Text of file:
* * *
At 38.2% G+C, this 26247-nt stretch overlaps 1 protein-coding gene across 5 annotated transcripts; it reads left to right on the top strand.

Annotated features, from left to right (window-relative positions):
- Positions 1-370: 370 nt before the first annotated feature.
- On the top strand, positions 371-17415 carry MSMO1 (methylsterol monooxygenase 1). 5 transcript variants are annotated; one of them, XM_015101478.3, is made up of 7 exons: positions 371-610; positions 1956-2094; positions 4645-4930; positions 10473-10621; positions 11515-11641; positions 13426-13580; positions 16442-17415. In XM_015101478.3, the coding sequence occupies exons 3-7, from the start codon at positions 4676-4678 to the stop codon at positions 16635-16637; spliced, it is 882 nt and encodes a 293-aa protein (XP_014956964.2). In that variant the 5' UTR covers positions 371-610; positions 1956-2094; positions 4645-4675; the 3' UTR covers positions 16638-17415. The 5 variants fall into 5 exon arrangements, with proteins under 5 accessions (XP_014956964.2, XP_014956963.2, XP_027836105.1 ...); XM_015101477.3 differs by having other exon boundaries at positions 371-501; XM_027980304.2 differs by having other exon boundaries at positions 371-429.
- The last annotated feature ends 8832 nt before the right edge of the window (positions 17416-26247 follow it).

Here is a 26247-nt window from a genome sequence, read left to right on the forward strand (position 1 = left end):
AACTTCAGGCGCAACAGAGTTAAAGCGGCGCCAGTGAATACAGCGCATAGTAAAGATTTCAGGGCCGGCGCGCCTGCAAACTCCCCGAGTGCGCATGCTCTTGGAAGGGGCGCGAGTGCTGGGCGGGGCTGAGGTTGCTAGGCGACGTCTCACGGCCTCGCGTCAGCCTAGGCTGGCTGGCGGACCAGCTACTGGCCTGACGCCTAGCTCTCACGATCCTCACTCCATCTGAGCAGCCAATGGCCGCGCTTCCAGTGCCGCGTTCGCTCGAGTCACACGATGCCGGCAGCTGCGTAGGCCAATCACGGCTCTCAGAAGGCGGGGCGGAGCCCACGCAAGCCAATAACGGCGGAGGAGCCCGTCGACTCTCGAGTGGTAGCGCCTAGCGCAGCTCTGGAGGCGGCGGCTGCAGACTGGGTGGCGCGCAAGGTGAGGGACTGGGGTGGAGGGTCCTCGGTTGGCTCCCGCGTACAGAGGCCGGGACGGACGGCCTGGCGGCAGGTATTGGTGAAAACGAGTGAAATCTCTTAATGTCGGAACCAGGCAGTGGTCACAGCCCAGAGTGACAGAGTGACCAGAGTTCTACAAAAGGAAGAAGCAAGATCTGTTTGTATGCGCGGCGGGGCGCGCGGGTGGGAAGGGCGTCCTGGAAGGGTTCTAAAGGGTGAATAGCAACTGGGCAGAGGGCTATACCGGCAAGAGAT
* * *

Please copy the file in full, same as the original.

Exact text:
At 38.2% G+C, this 26247-nt stretch overlaps 1 protein-coding gene across 5 annotated transcripts; it reads left to right on the top strand.

Annotated features, from left to right (window-relative positions):
- Positions 1-370: 370 nt before the first annotated feature.
- On the top strand, positions 371-17415 carry MSMO1 (methylsterol monooxygenase 1). 5 transcript variants are annotated; one of them, XM_015101478.3, is made up of 7 exons: positions 371-610; positions 1956-2094; positions 4645-4930; positions 10473-10621; positions 11515-11641; positions 13426-13580; positions 16442-17415. In XM_015101478.3, the coding sequence occupies exons 3-7, from the start codon at positions 4676-4678 to the stop codon at positions 16635-16637; spliced, it is 882 nt and encodes a 293-aa protein (XP_014956964.2). In that variant the 5' UTR covers positions 371-610; positions 1956-2094; positions 4645-4675; the 3' UTR covers positions 16638-17415. The 5 variants fall into 5 exon arrangements, with proteins under 5 accessions (XP_014956964.2, XP_014956963.2, XP_027836105.1 ...); XM_015101477.3 differs by having other exon boundaries at positions 371-501; XM_027980304.2 differs by having other exon boundaries at positions 371-429.
- The last annotated feature ends 8832 nt before the right edge of the window (positions 17416-26247 follow it).

Here is a 26247-nt window from a genome sequence, read left to right on the forward strand (position 1 = left end):
AACTTCAGGCGCAACAGAGTTAAAGCGGCGCCAGTGAATACAGCGCATAGTAAAGATTTCAGGGCCGGCGCGCCTGCAAACTCCCCGAGTGCGCATGCTCTTGGAAGGGGCGCGAGTGCTGGGCGGGGCTGAGGTTGCTAGGCGACGTCTCACGGCCTCGCGTCAGCCTAGGCTGGCTGGCGGACCAGCTACTGGCCTGACGCCTAGCTCTCACGATCCTCACTCCATCTGAGCAGCCAATGGCCGCGCTTCCAGTGCCGCGTTCGCTCGAGTCACACGATGCCGGCAGCTGCGTAGGCCAATCACGGCTCTCAGAAGGCGGGGCGGAGCCCACGCAAGCCAATAACGGCGGAGGAGCCCGTCGACTCTCGAGTGGTAGCGCCTAGCGCAGCTCTGGAGGCGGCGGCTGCAGACTGGGTGGCGCGCAAGGTGAGGGACTGGGGTGGAGGGTCCTCGGTTGGCTCCCGCGTACAGAGGCCGGGACGGACGGCCTGGCGGCAGGTATTGGTGAAAACGAGTGAAATCTCTTAATGTCGGAACCAGGCAGTGGTCACAGCCCAGAGTGACAGAGTGACCAGAGTTCTACAAAAGGAAGAAGCAAGATCTGTTTGTATGCGCGGCGGGGCGCGCGGGTGGGAAGGGCGTCCTGGAAGGGTTCTAAAGGGTGAATAGCAACTGGGCAGAGGGCTATACCGGCAAGAGAT